Inside the raid that killed ISIS leader al-Qurayshi
President Biden announced Thursday that the U.S. military has "successfully removed a major terrorist threat to the world," ISIS leader Abu Ibrahim al-Hashimi al-Qurayshi.
Why it matters: Al-Qurayshi, who took over as the leader of ISIS after Abu Bakr al-Baghdadi was killed in a 2019 U.S. raid, coordinated the group's global terror operations and directly oversaw ISIS attempts to reconstitute in Iraq and Syria, according to senior U.S. officials.
- Al-Qurayshi was "the driving force behind the genocide of the Yazidi religious minority in northwestern Iraq in 2014 and the enslavement of thousands of young Yazidi girls, using rape as a weapon of war," one official said.
- ISIS-K, the Afghanistan affiliate that killed 13 U.S. service members and 170 Afghan civilians in a bombing at Kabul's airport in August, recognized al-Qurayshi as its overall leader.
What he's saying: "You all remember the gut-wrenching stories of the mass slaughters that wiped out entire villages. Thousands of women and young girls sold into slavery. Rape as a weapon of war. Thanks to our troops, this horrible terrorist leader is no more," Biden said in brief remarks on Thursday.
- "This operation is a testament to America's reach and capability to take out terrorist threats no matter where they try to hide anywhere in the world," the president added. "I'm determined to protect the American people from terrorist threats, and I'll take decisive action to protect this country."
- "We'll continue working with our close allies and partners, the Syrian Democratic Forces, Iraqi Security Forces, including the Peshmerga and more than 80 members of the global coalition to keep pressure on ISIS to protect our homeland. We remain vigilant. We remain prepared."
Driving the news: About two dozen U.S. special forces carried out an aerial raid overnight in a Syrian town close to the border with Turkey, in an operation that lasted over two hours.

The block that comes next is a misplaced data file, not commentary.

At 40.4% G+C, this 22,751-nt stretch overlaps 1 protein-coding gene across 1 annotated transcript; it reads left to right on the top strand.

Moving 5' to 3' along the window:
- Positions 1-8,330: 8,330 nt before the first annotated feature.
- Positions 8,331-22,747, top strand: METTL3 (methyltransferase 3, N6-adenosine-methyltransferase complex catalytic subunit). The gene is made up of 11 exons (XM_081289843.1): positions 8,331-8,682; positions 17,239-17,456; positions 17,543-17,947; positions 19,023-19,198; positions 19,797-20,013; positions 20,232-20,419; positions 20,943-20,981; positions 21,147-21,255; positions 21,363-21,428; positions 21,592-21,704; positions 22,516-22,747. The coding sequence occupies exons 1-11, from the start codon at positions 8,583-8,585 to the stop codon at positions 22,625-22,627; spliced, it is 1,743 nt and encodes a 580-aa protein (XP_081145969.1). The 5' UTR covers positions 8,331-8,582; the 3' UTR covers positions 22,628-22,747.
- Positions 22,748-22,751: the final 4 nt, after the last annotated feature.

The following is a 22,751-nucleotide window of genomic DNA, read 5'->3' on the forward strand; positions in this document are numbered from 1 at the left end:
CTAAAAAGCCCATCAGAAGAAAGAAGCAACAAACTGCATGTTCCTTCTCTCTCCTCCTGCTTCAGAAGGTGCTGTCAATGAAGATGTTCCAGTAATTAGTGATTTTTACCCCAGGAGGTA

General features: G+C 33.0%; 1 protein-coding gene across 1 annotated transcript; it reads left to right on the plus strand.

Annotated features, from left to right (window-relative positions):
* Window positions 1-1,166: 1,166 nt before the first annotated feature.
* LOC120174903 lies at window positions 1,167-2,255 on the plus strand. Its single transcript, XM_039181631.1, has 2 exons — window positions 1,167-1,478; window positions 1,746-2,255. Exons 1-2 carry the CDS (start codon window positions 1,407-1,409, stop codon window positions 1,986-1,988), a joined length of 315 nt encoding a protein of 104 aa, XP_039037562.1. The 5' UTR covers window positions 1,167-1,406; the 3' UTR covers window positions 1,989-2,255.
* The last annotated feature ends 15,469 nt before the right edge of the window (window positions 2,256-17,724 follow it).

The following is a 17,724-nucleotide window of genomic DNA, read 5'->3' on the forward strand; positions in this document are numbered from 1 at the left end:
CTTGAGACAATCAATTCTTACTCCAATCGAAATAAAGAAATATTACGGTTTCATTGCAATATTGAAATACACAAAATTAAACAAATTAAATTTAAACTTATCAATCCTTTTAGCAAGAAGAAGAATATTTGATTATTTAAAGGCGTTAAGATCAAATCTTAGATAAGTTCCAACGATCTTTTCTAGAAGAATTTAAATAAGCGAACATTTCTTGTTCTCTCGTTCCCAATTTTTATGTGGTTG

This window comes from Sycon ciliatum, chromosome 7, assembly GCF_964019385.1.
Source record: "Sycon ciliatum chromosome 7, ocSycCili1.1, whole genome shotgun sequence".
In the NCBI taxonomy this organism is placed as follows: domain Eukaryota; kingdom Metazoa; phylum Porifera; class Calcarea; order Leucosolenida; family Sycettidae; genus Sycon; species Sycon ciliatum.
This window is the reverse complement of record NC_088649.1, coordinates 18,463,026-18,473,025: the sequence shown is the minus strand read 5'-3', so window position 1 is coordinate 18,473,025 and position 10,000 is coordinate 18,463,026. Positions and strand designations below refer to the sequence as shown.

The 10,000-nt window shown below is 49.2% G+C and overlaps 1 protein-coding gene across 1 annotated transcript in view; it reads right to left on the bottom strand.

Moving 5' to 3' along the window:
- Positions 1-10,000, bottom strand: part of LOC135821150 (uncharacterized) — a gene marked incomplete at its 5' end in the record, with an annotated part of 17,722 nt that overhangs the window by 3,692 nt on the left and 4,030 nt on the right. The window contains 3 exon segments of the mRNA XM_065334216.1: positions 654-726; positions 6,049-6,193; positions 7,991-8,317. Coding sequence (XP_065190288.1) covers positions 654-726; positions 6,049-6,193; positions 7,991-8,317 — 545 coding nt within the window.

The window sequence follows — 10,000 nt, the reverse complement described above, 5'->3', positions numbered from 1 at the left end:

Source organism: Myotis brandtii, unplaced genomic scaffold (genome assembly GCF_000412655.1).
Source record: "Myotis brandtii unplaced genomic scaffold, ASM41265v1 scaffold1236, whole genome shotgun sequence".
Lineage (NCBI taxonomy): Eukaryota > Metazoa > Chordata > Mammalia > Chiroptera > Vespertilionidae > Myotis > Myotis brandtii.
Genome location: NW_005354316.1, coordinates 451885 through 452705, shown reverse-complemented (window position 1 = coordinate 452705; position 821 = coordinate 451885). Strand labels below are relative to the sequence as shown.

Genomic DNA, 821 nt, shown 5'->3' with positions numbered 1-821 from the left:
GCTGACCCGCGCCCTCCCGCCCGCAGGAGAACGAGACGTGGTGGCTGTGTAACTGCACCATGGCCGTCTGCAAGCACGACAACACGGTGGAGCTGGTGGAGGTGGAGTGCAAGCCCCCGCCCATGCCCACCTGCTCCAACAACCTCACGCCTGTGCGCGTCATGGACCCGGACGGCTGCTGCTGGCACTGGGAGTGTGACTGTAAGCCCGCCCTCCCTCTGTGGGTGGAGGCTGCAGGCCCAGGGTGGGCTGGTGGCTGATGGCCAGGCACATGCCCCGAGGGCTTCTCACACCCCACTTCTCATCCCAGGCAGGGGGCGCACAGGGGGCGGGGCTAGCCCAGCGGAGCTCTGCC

- In order to protect civilians living on the first floor of the three-story house, U.S. forces announced their presence and asked everyone inside to evacuate, according to U.S. officials who briefed reporters on the condition of anonymity.
- Eight children were successfully removed from the site before al-Qurayshi detonated an explosive on the top floor, killing himself and his family in a blast "so large that it blew bodies outside of the house and into surrounding areas," one official said."
An unnamed ISIS lieutenant and his wife barricaded themselves on the second floor of the building and were killed in a firefight with U.S. forces.
- Officials would not say how many civilians were killed in the course of the operation but insisted that all casualties were the result of actions by al-Qurayshi and his associate.
- Early in the operation, one of the U.S. helicopters experienced mechanical issues and was forced to land several kilometers from the site, where the decision was made to disable and destroy it.
Behind the scenes: In early December, President Biden's top national security officials briefed him with a detailed tabletop model of the site where U.S. intelligence indicated that al-Qurayshi was living with his family.
- A U.S. official described the operation as "extraordinarily complex" due to the presence of civilian families living in the building, as well as the fact that al-Qurayshi ran ISIS through couriers without ever leaving his home.
- Biden gave his final approval for the raid on Tuesday morning and monitored the operation from the Situation Room with Vice President Harris, Defense Secretary Lloyd Austin, Joint Chiefs Chairman Gen. Mark Milley and other top national security officials.
The big picture: Officials believe that the elimination of al-Qurayshi, whom they described as one of the group's few remaining "legacy leaders," will be a major blow to ISIS due to his involvement in operational planning.
- Al-Qurayshi directly oversaw the massive Jan. 20 attack on a prison in northeast Syria holding thousands of ISIS fighters, which triggered a 10-day battle with U.S.-allied forces that left hundreds of militants dead, officials said.
- ISIS' physical caliphate in Iraq and Syria has been significantly degraded since 2017, but the terrorist group has continued to expand with branches and networks in over three dozen countries.